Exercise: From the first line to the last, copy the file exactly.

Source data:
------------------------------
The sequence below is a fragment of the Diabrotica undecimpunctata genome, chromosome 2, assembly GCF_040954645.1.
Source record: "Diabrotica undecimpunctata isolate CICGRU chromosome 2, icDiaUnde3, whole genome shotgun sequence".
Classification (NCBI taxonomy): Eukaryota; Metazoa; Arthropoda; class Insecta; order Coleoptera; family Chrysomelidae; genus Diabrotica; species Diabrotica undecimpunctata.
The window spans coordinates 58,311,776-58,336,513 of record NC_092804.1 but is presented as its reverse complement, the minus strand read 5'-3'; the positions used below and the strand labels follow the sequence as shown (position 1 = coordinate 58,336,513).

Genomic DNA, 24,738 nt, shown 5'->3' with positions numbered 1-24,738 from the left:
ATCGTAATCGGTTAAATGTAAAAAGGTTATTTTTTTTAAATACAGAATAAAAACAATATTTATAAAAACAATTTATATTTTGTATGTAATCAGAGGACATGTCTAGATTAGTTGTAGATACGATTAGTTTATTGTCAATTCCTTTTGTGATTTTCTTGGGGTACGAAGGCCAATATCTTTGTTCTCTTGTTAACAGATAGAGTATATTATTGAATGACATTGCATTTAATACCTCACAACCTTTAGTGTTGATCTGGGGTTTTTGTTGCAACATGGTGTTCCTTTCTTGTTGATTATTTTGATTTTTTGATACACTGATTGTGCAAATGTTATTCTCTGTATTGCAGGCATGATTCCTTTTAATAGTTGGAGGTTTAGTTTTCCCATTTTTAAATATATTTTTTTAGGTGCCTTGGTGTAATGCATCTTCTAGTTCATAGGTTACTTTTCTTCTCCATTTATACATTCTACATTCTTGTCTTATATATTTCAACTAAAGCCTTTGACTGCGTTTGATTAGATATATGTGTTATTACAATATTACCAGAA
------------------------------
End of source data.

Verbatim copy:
The sequence below is a fragment of the Diabrotica undecimpunctata genome, chromosome 2, assembly GCF_040954645.1.
Source record: "Diabrotica undecimpunctata isolate CICGRU chromosome 2, icDiaUnde3, whole genome shotgun sequence".
Classification (NCBI taxonomy): Eukaryota; Metazoa; Arthropoda; class Insecta; order Coleoptera; family Chrysomelidae; genus Diabrotica; species Diabrotica undecimpunctata.
The window spans coordinates 58,311,776-58,336,513 of record NC_092804.1 but is presented as its reverse complement, the minus strand read 5'-3'; the positions used below and the strand labels follow the sequence as shown (position 1 = coordinate 58,336,513).

Genomic DNA, 24,738 nt, shown 5'->3' with positions numbered 1-24,738 from the left:
ATCGTAATCGGTTAAATGTAAAAAGGTTATTTTTTTTAAATACAGAATAAAAACAATATTTATAAAAACAATTTATATTTTGTATGTAATCAGAGGACATGTCTAGATTAGTTGTAGATACGATTAGTTTATTGTCAATTCCTTTTGTGATTTTCTTGGGGTACGAAGGCCAATATCTTTGTTCTCTTGTTAACAGATAGAGTATATTATTGAATGACATTGCATTTAATACCTCACAACCTTTAGTGTTGATCTGGGGTTTTTGTTGCAACATGGTGTTCCTTTCTTGTTGATTATTTTGATTTTTTGATACACTGATTGTGCAAATGTTATTCTCTGTATTGCAGGCATGATTCCTTTTAATAGTTGGAGGTTTAGTTTTCCCATTTTTAAATATATTTTTTTAGGTGCCTTGGTGTAATGCATCTTCTAGTTCATAGGTTACTTTTCTTCTCCATTTATACATTCTACATTCTTGTCTTATATATTTCAACTAAAGCCTTTGACTGCGTTTGATTAGATATATGTGTTATTACAATATTACCAGAA